"We started serving punches at special events. They’re an effective way to get lots of cocktails out fast, maintaining integrity without sacrificing service,” says Al Sotack, head bartender at Franklin Mortgage and Investment Company, a Philadelphia spot named after a Prohibition-era bootlegging gang. Now Franklin serves punch at the bar, where it is the biggest selling category.
Step inside any cutting-edge cocktail lounge these days and you’ll see plenty of punch bowls. Death & Co. and Clover Club in New York, Drink in Boston, the Violet Hour in Chicago, Alembic in San Francisco and Clyde Common in Portland, Oregon—to name just a few. One impetus was the recent publication of Punch: The Delights (and Dangers) of the Flowing Bowl by cocktail historian David Wondrich.
“David Wondrich has been instrumental in getting people interested in punches again,” says Sotack, who named Franklin’s punch category, “The Flowing Bowl.” “For bartenders who have exhausted other classic options, punches are another trajectory to explore recipes from the past.”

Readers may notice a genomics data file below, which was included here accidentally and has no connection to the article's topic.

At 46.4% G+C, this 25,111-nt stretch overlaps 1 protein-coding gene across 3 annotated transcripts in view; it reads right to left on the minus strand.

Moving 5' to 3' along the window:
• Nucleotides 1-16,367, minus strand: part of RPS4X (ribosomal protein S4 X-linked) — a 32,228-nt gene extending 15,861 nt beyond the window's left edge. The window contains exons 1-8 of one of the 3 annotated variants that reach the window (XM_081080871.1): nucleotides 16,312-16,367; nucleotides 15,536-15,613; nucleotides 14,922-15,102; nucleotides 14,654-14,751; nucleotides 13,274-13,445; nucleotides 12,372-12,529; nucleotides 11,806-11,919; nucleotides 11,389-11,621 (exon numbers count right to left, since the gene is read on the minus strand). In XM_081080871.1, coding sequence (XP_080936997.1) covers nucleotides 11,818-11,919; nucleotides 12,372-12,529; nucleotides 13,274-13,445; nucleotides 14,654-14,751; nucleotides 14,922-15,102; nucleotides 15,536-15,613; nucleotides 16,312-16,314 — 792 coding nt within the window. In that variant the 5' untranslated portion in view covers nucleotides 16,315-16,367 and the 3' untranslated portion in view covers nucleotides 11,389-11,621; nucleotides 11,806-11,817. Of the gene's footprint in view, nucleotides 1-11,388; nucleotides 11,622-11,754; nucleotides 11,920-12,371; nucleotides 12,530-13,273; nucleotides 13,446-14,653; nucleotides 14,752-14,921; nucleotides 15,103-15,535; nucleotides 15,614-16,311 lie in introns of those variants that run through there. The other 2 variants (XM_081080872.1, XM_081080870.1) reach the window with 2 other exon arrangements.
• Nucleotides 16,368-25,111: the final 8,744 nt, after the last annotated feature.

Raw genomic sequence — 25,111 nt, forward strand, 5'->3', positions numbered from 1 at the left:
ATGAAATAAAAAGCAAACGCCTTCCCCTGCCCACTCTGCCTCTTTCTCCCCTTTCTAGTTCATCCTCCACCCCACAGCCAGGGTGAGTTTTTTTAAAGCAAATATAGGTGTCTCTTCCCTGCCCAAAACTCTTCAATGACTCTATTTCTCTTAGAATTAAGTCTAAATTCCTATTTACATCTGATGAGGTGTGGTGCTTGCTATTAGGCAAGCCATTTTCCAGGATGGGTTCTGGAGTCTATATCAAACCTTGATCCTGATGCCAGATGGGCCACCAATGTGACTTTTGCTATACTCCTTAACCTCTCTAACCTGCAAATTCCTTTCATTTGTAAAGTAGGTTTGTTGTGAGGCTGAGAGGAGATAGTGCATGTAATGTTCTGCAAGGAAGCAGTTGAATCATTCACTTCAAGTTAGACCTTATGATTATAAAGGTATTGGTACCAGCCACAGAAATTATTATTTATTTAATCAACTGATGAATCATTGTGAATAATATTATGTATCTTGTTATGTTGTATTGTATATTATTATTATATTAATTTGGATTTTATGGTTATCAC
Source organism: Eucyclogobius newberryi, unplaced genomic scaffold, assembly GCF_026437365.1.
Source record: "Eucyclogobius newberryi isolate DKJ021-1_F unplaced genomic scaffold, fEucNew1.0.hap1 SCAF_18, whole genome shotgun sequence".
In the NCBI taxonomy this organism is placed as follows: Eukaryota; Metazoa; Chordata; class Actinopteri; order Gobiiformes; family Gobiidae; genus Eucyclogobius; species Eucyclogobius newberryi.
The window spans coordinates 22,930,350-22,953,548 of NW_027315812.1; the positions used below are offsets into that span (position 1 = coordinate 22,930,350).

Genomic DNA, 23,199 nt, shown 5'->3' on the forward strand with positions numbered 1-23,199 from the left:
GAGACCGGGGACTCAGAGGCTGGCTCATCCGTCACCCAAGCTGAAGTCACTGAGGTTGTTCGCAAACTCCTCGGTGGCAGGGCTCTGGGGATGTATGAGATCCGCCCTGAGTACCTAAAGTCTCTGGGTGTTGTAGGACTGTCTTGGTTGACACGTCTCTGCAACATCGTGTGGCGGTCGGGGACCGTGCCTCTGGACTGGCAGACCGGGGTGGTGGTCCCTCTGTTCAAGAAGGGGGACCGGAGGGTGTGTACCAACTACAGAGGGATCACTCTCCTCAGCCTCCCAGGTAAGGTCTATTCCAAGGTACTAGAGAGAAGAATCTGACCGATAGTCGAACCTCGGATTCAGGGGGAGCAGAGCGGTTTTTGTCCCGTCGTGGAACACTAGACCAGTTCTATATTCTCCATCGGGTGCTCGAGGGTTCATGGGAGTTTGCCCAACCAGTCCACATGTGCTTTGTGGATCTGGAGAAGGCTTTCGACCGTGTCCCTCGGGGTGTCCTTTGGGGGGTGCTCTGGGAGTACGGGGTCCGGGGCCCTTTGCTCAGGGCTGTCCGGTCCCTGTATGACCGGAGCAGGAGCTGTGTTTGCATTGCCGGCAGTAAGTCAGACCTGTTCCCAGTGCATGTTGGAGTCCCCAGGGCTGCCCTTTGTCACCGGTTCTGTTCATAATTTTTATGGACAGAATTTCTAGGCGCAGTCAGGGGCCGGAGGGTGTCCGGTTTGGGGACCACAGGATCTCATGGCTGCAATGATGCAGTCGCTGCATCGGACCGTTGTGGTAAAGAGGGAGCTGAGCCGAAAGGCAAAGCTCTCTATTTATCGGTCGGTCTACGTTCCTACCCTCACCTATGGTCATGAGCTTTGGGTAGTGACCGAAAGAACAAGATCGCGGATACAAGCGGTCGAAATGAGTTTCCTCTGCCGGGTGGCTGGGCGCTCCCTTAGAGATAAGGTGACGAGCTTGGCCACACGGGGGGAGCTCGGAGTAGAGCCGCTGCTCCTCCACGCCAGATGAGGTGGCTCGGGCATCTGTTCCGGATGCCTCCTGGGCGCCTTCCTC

Patrons at Franklin can purchase punches by the glass for $12 each. The drinks are also served in the traditional manner, poured over a large block of ice in a punch bowl. A 10-serving punch is priced $100 and a large bowl is $200 for 20 servings.
Currently there are three available; the Collective Unconscious Punch is made with Cognac, Venezuelan Rum, Arrack, Lapsang Souchong tea, Demerara sugar and Angostura bitters. Angels Falls Punch and Backhanded Punch are also rum-based. The selections change seasonally.
“I think you’ll see punches in all sorts of bars and restaurants soon,” predicts Sotack. “Punch will proliferate like other great cocktail trends.”